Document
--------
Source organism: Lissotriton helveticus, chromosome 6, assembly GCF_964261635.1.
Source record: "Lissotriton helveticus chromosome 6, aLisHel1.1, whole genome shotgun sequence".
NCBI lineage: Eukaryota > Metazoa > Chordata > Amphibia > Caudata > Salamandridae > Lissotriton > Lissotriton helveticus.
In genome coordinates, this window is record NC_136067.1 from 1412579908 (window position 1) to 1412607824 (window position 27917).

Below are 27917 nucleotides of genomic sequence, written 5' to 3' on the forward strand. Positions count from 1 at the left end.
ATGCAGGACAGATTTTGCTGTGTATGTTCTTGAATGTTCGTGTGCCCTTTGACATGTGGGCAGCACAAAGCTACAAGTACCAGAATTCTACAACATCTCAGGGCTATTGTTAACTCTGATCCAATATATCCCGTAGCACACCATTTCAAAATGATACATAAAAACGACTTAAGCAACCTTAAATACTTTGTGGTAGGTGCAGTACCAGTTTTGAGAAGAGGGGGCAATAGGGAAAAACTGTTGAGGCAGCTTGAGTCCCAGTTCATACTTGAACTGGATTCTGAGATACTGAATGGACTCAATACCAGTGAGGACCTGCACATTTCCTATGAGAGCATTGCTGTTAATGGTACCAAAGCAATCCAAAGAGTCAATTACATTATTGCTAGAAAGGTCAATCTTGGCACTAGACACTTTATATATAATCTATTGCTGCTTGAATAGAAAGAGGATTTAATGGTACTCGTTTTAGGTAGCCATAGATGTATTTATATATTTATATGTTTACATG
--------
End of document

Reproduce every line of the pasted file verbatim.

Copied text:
Source organism: Lissotriton helveticus, chromosome 6, assembly GCF_964261635.1.
Source record: "Lissotriton helveticus chromosome 6, aLisHel1.1, whole genome shotgun sequence".
NCBI lineage: Eukaryota > Metazoa > Chordata > Amphibia > Caudata > Salamandridae > Lissotriton > Lissotriton helveticus.
In genome coordinates, this window is record NC_136067.1 from 1412579908 (window position 1) to 1412607824 (window position 27917).

Below are 27917 nucleotides of genomic sequence, written 5' to 3' on the forward strand. Positions count from 1 at the left end.
ATGCAGGACAGATTTTGCTGTGTATGTTCTTGAATGTTCGTGTGCCCTTTGACATGTGGGCAGCACAAAGCTACAAGTACCAGAATTCTACAACATCTCAGGGCTATTGTTAACTCTGATCCAATATATCCCGTAGCACACCATTTCAAAATGATACATAAAAACGACTTAAGCAACCTTAAATACTTTGTGGTAGGTGCAGTACCAGTTTTGAGAAGAGGGGGCAATAGGGAAAAACTGTTGAGGCAGCTTGAGTCCCAGTTCATACTTGAACTGGATTCTGAGATACTGAATGGACTCAATACCAGTGAGGACCTGCACATTTCCTATGAGAGCATTGCTGTTAATGGTACCAAAGCAATCCAAAGAGTCAATTACATTATTGCTAGAAAGGTCAATCTTGGCACTAGACACTTTATATATAATCTATTGCTGCTTGAATAGAAAGAGGATTTAATGGTACTCGTTTTAGGTAGCCATAGATGTATTTATATATTTATATGTTTACATG